• Place the name of a macro or function into a worksheet cell and use my GoToSub macro to get to the VBE with the macro or function selected.  (see GoToSub within Build Table of Contents).  For Functions in hidden workbooks you will have to include the workbook name   i.e.  personal.xls!GetFormula
    • Unhide the workbook, Window, unhide then select from the F8 macros menu.  You will want to rehide your personal.xls file afterwards.

Common to XL95, XL97, XL98, XL2000, and up

  • Files found in the XLSTART library will all be opened by Excel at start up, but unless those workbooks are hidden in Excel you will not be able to access your macros transparently as if they were in your open workbook.  personal.xls is the name commonly used for a workbook in the XLSTART library for cross-application usage.  To hide your personal.xls book go to the Window menu and then hide/unhide submenu selecting personal.xls in the list below.  It is not sufficient that another workbook obscure an inactive personal.xls.  The personal.xls book must be both open and hidden.  Unlike macros, User Defined Functions (UDF) are not made accessible by merely hiding the workbook they are in, they require a reference.  i.e. =personal.xls!GetFormula(B3)   or you can add your personal.xls to your references...
  • To make your function or subroutine accessible to all of your workbooks, not just the one you added it to. 
    1. Locate your XLSTART directory,
      My XLSTART file is on my h: drive, the default would be c: drive, use the Windows Start --> Find files --> Find Files or Folders --> change c: using dropdown to My Computer, then in the top enter XLSTART and make sure subdirectories is checked.  for instance an example might be:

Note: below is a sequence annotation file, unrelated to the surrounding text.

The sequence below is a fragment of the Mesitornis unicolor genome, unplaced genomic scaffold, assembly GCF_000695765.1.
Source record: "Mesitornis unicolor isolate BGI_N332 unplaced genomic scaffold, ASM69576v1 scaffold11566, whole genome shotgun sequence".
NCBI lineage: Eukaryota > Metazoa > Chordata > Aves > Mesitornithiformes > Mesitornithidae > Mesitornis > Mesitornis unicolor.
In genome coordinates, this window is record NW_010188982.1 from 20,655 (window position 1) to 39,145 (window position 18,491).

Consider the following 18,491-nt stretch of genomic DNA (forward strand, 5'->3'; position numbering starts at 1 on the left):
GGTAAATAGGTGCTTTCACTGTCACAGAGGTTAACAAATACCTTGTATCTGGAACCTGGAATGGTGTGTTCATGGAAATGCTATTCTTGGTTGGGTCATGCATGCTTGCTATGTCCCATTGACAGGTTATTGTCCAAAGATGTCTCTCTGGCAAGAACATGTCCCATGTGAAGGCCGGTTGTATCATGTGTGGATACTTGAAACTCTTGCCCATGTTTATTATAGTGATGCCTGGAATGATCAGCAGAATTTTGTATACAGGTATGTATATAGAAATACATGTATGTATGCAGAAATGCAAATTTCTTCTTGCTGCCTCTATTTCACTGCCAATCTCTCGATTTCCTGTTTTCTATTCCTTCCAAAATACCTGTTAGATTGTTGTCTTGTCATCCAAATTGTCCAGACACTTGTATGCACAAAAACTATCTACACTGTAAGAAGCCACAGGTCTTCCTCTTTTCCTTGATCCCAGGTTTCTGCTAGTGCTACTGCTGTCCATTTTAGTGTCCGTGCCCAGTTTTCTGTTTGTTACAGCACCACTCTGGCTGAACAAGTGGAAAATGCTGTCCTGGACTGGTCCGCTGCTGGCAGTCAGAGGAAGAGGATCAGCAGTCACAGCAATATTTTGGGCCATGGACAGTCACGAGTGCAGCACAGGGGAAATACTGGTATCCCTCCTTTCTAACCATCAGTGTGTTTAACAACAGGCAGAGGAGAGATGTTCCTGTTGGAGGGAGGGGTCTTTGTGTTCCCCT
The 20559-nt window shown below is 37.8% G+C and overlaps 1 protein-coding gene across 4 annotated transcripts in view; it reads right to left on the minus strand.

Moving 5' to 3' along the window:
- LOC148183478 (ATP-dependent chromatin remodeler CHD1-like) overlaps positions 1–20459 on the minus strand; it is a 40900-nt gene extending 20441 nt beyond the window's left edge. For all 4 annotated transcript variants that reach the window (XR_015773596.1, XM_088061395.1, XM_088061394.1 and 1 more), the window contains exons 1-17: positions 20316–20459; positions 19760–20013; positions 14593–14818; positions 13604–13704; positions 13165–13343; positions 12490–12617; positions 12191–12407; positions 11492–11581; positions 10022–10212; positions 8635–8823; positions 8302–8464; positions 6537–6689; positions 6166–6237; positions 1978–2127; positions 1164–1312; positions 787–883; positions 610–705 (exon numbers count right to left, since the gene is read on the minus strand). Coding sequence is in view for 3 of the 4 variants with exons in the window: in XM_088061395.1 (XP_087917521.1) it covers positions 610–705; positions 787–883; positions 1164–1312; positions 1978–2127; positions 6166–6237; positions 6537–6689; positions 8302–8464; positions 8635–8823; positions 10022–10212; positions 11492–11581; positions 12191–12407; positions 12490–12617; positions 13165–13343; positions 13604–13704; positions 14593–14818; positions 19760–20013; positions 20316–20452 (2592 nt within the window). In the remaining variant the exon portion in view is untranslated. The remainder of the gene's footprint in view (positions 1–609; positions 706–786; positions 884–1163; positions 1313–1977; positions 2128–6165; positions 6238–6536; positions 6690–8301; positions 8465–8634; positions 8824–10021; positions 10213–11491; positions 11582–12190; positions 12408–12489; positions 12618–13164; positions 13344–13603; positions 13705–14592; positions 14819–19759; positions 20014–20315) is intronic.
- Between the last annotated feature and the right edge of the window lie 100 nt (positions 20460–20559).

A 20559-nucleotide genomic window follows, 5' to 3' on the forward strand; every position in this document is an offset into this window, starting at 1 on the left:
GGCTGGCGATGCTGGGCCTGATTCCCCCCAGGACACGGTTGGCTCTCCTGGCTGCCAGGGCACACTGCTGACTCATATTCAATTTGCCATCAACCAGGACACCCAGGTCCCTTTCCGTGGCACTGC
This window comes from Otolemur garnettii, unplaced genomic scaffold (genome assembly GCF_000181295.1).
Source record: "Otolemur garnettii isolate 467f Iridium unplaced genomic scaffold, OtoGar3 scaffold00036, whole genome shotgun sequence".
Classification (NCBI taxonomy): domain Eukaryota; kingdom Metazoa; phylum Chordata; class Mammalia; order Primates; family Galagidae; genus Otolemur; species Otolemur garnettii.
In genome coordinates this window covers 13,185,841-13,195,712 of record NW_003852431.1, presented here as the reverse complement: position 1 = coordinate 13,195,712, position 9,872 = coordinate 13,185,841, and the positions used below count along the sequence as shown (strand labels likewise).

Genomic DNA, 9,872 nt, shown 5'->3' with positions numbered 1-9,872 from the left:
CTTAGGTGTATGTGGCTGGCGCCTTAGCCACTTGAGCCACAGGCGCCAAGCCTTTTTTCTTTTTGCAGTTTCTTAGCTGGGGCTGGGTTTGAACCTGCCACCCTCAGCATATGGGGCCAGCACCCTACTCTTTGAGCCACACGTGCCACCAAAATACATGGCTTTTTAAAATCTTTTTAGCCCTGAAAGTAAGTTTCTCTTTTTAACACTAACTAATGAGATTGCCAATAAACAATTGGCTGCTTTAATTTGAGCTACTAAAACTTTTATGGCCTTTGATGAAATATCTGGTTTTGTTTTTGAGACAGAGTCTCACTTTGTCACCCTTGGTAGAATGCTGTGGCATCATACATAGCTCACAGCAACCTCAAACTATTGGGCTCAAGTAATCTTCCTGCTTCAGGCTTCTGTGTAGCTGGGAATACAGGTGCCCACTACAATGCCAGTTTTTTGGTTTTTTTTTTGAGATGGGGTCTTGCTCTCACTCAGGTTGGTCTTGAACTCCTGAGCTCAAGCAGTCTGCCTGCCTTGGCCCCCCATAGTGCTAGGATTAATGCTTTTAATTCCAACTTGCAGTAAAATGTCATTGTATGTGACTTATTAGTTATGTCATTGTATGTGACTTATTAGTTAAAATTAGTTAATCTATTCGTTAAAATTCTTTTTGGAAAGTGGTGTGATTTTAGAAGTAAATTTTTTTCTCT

c:\Program Files\Microsoft Office2000\Office\XLSTART\personal.xls
      but you should locate where your own XLSTART file exists.
    2. Create your personal.xls excel book in your XLSTART library.
    3. When you bring up another xls file, under Windows menu in Excel, hide your personal.xls file.  Anything in the XLSTART directory will be opened when Excel starts, but the macros in another workbook, including your personal.xls, will only be available if the workbook is hidden, unless you include the name of the open workbook.  You don't want to put other files in your XLSTART folder because you do not want Excel to open a lot of files.  Simply hiding a workbook will not make Functions available see References in next item. want to
      You may unhide your personal.xls file in order to update it, but don't forget to hide it again.  One way around this is to find the name of the macro and library and place that into a cell then use GoToSub to get to the code.
    4. One way to access Formulas from another workbook without specifying the workbookname, i.e. personal.xls!getformula(B12), would be to start in the VBE (alt+F11), select any module of the workbook that needs easy access to the formula then under Tools >  References   place a check mark next to your  personal.xls   -- which will make the entire workbook accessible.